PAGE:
In 1950, towards the end of their career, B.35s of No. 14 Squadron, deployed from Germany to RAF West Malling in Kent, to enable them to take part in what had become the annual Battle of Britain Flypast, over Central London. Later, flying again from RAF West Malling, 12 B.35s from 98 and 14 Sqns. performed a spectacular re-enactment of ‘Operation Jericho’, by attacking a mock-up of Amiens Jail (which had held French Resistance fighters under sentence of death) during the RAF Display at Farnborough. This was broadcast live on BBC Radio, from one of the attacking aircraft, by John Ellison; he was flown by Flight Lieutenant Roger Topp. The B.35 was the last bomber version to see service; it was finally replaced in Bomber Command in 1951/2, as the new jet bomber the English Electric Canberra B.2, began to equip the squadrons.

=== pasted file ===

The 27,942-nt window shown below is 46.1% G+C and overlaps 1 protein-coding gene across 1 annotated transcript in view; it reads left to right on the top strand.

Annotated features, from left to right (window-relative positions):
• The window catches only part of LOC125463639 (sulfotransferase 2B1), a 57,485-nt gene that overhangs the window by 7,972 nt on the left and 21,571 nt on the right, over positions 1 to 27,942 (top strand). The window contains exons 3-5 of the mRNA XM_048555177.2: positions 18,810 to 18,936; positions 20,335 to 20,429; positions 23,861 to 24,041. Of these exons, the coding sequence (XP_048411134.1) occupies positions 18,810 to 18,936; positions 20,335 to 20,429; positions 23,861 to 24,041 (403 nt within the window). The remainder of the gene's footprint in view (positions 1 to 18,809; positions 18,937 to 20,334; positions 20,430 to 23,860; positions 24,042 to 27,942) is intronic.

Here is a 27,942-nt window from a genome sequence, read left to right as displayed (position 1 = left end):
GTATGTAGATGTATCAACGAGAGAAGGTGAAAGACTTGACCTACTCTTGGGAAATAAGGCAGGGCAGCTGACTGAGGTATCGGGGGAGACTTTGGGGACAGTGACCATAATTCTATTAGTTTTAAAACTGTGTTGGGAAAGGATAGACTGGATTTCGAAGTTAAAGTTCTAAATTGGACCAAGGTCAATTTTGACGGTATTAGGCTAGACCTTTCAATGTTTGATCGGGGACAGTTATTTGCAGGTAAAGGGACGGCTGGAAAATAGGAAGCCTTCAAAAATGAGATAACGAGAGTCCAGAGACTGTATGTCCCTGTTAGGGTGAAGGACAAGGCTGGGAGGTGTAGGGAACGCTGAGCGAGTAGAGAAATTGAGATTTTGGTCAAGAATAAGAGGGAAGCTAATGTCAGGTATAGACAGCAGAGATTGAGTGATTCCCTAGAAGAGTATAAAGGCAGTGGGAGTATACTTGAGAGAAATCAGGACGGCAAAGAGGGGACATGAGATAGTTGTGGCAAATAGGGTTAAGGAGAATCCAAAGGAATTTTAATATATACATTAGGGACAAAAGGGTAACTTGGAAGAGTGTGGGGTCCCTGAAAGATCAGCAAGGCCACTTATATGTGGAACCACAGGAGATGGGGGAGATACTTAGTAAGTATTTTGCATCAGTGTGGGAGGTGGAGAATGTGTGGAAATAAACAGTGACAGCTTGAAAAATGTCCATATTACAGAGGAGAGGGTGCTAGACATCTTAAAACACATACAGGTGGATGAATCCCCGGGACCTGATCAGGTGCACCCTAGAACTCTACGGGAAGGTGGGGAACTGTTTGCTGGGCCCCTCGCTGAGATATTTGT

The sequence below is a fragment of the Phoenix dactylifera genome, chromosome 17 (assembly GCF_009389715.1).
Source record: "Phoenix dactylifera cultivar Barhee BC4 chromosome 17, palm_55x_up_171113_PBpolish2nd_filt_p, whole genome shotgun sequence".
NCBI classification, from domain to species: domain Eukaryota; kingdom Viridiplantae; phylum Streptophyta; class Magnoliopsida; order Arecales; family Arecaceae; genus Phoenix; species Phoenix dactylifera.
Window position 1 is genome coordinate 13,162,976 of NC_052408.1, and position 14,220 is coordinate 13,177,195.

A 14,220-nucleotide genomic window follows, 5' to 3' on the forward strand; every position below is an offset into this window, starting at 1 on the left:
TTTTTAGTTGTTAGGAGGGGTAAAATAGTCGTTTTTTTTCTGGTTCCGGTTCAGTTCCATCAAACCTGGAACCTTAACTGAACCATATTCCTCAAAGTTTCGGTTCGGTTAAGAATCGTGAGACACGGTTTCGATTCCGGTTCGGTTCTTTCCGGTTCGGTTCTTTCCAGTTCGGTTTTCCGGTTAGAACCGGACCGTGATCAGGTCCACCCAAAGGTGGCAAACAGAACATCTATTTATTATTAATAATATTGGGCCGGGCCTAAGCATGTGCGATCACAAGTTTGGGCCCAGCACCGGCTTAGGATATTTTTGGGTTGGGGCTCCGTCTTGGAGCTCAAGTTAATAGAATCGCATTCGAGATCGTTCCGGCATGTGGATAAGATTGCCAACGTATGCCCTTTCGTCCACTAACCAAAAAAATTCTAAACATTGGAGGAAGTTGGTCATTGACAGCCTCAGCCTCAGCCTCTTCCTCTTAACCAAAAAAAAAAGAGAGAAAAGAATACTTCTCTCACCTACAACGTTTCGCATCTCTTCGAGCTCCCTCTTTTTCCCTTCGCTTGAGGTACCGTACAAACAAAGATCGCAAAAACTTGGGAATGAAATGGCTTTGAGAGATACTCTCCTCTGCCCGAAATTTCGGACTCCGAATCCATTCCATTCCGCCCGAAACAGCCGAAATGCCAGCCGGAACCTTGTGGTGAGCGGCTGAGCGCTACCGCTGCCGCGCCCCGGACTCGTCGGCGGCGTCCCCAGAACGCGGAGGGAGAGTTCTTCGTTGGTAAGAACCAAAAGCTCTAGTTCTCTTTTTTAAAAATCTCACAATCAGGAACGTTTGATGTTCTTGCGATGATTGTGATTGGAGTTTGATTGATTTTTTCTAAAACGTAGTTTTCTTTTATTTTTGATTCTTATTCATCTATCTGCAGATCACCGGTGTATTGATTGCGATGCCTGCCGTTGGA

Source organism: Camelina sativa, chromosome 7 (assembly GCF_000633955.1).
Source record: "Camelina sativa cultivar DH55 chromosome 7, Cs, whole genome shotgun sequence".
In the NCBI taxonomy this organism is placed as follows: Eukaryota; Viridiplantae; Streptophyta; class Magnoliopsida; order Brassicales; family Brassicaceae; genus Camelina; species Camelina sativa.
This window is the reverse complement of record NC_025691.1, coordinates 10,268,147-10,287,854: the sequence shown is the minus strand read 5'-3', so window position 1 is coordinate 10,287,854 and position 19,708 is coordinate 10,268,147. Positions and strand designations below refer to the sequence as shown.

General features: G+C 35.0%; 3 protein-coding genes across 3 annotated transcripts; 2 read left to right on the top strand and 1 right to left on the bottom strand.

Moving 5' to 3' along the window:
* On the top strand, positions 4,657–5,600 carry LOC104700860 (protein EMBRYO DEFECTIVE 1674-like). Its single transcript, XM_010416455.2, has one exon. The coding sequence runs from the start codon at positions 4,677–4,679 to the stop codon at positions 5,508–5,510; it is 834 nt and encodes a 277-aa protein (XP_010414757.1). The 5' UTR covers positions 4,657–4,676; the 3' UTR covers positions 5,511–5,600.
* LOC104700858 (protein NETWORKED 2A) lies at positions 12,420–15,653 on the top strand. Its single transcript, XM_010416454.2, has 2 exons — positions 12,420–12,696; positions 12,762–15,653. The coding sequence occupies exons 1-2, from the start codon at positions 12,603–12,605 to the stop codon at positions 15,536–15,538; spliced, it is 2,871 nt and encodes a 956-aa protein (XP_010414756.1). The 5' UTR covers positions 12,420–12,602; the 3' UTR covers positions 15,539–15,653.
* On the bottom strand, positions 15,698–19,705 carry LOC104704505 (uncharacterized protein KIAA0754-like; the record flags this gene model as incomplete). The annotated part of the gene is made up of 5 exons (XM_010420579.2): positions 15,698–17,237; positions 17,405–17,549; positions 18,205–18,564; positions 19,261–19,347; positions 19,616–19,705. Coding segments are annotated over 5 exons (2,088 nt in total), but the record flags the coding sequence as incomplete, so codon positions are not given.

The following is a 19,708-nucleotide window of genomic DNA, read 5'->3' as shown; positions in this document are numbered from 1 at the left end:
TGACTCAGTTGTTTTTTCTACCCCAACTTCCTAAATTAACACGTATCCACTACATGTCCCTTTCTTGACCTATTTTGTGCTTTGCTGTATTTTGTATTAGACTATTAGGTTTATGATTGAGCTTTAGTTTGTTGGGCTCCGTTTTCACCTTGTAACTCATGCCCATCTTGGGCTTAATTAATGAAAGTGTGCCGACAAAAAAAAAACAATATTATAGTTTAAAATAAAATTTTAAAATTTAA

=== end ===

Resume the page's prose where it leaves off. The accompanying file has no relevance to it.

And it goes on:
The aircraft you can see here is not what it seems. Originally manufactured as a B. Mk 35,’TA639′, by de Havilland’s in March, 1945, at Hatfield (part of a batch of 80), it was sent immediately to No. 27 Maintenance Unit at RAF Shawbury where it was put into store. It wasn’t until 1952 that it was flown to Sywell Airfield, Northamptonshire, where Brooklands Aviation Ltd converted it (and many others) into a target tug, with the designation TT.35. It was equipped with an under-fuselage ML Type G wind-driven winch, and its working life was to consist of flying up and down various coastal firing ranges to allow the drogue target it carried to be ‘attacked’ by various fighter units. This was typified by its first ‘posting’ as a ‘tug’, to RAF Aldergrove, Northern Ireland, where it provided target facilities to the Vampires of No. 500 Squadron, Royal Auxiliary Air Force.